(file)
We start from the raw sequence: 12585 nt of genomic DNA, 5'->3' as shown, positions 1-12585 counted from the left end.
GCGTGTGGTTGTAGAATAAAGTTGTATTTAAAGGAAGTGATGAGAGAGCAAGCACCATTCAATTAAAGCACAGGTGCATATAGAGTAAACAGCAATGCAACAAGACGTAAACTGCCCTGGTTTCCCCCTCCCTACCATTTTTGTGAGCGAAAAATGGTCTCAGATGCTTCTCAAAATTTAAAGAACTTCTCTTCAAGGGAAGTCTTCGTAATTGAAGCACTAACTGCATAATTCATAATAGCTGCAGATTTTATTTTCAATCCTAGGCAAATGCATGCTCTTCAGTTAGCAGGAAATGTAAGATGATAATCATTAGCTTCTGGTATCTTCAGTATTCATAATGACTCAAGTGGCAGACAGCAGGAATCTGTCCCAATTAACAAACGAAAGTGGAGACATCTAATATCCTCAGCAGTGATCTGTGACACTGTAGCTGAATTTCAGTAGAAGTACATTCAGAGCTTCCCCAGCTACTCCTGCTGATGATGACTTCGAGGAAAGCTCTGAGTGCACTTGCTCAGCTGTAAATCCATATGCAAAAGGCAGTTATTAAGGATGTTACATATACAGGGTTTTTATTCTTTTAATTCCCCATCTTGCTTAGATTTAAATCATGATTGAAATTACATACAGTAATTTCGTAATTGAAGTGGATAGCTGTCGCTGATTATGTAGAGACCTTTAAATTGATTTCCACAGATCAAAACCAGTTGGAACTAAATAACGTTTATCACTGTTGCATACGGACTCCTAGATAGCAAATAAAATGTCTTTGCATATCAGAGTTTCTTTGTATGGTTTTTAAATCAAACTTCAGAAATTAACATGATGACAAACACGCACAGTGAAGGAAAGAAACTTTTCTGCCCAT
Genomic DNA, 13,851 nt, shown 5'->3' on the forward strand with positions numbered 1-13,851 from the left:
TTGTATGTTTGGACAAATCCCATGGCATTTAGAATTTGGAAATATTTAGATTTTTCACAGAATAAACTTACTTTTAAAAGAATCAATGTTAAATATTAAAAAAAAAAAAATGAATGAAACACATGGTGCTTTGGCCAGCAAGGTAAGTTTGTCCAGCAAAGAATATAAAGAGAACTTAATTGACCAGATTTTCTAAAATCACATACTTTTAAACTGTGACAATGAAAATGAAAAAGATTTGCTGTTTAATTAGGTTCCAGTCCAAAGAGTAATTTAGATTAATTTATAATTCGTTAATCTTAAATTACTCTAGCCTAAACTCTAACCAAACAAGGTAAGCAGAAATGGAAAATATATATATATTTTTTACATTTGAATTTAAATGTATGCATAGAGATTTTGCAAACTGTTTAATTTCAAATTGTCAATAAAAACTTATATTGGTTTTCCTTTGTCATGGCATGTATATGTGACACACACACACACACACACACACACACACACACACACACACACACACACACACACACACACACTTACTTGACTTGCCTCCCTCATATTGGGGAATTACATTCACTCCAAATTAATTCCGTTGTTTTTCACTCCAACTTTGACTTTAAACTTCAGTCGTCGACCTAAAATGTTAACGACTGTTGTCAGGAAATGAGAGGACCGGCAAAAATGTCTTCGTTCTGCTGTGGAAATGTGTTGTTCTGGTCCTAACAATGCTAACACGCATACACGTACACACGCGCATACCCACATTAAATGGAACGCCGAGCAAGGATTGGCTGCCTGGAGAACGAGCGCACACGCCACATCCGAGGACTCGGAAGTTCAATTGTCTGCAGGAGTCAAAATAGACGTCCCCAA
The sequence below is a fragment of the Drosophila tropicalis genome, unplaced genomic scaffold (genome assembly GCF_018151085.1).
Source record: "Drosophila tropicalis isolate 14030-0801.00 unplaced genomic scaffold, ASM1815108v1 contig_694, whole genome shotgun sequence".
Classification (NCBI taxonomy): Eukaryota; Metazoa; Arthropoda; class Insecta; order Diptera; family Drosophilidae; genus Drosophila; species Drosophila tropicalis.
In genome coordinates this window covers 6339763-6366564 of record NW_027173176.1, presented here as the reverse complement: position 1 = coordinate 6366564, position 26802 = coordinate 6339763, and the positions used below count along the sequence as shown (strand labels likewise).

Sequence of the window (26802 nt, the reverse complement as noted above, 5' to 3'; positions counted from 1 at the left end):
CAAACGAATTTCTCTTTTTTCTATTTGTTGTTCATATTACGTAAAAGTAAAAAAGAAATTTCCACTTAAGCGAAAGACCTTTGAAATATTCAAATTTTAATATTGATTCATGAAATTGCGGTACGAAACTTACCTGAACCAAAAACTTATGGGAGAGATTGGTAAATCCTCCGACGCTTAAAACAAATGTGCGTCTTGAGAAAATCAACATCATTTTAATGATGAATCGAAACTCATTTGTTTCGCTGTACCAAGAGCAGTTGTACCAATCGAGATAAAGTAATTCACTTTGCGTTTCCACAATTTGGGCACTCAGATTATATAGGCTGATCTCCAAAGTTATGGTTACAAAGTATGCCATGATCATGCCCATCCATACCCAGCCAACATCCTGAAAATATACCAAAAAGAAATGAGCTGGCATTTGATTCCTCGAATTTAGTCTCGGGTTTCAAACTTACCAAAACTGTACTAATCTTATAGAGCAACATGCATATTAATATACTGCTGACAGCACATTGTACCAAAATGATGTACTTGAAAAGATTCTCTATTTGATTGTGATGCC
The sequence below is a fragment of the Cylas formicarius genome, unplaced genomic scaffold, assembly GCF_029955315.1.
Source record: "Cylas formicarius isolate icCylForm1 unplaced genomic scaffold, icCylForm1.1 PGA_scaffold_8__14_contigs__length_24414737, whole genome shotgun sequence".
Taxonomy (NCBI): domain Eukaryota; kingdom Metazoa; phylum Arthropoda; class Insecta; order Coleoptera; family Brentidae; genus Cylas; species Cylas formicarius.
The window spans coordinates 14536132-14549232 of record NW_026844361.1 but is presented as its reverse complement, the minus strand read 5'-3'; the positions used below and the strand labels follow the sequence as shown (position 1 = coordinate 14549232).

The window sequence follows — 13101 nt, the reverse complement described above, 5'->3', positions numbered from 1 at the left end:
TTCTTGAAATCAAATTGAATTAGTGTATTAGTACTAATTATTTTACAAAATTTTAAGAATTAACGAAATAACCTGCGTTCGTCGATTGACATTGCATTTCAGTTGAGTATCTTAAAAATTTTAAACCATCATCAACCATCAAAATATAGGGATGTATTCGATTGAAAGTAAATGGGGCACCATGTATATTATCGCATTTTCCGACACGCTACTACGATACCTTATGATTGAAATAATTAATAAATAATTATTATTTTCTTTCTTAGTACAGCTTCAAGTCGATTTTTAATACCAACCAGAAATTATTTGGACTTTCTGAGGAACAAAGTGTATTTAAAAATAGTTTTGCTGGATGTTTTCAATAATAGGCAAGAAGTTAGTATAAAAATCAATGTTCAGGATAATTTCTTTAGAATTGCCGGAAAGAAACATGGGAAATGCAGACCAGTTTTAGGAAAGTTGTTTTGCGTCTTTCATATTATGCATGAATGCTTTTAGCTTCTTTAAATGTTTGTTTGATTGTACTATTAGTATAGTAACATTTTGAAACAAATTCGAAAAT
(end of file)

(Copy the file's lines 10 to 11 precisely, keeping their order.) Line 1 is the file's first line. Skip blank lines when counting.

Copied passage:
CAAACGAATTTCTCTTTTTTCTATTTGTTGTTCATATTACGTAAAAGTAAAAAAGAAATTTCCACTTAAGCGAAAGACCTTTGAAATATTCAAATTTTAATATTGATTCATGAAATTGCGGTACGAAACTTACCTGAACCAAAAACTTATGGGAGAGATTGGTAAATCCTCCGACGCTTAAAACAAATGTGCGTCTTGAGAAAATCAACATCATTTTAATGATGAATCGAAACTCATTTGTTTCGCTGTACCAAGAGCAGTTGTACCAATCGAGATAAAGTAATTCACTTTGCGTTTCCACAATTTGGGCACTCAGATTATATAGGCTGATCTCCAAAGTTATGGTTACAAAGTATGCCATGATCATGCCCATCCATACCCAGCCAACATCCTGAAAATATACCAAAAAGAAATGAGCTGGCATTTGATTCCTCGAATTTAGTCTCGGGTTTCAAACTTACCAAAACTGTACTAATCTTATAGAGCAACATGCATATTAATATACTGCTGACAGCACATTGTACCAAAATGATGTACTTGAAAAGATTCTCTATTTGATTGTGATGCC
The sequence below is a fragment of the Cylas formicarius genome, unplaced genomic scaffold, assembly GCF_029955315.1.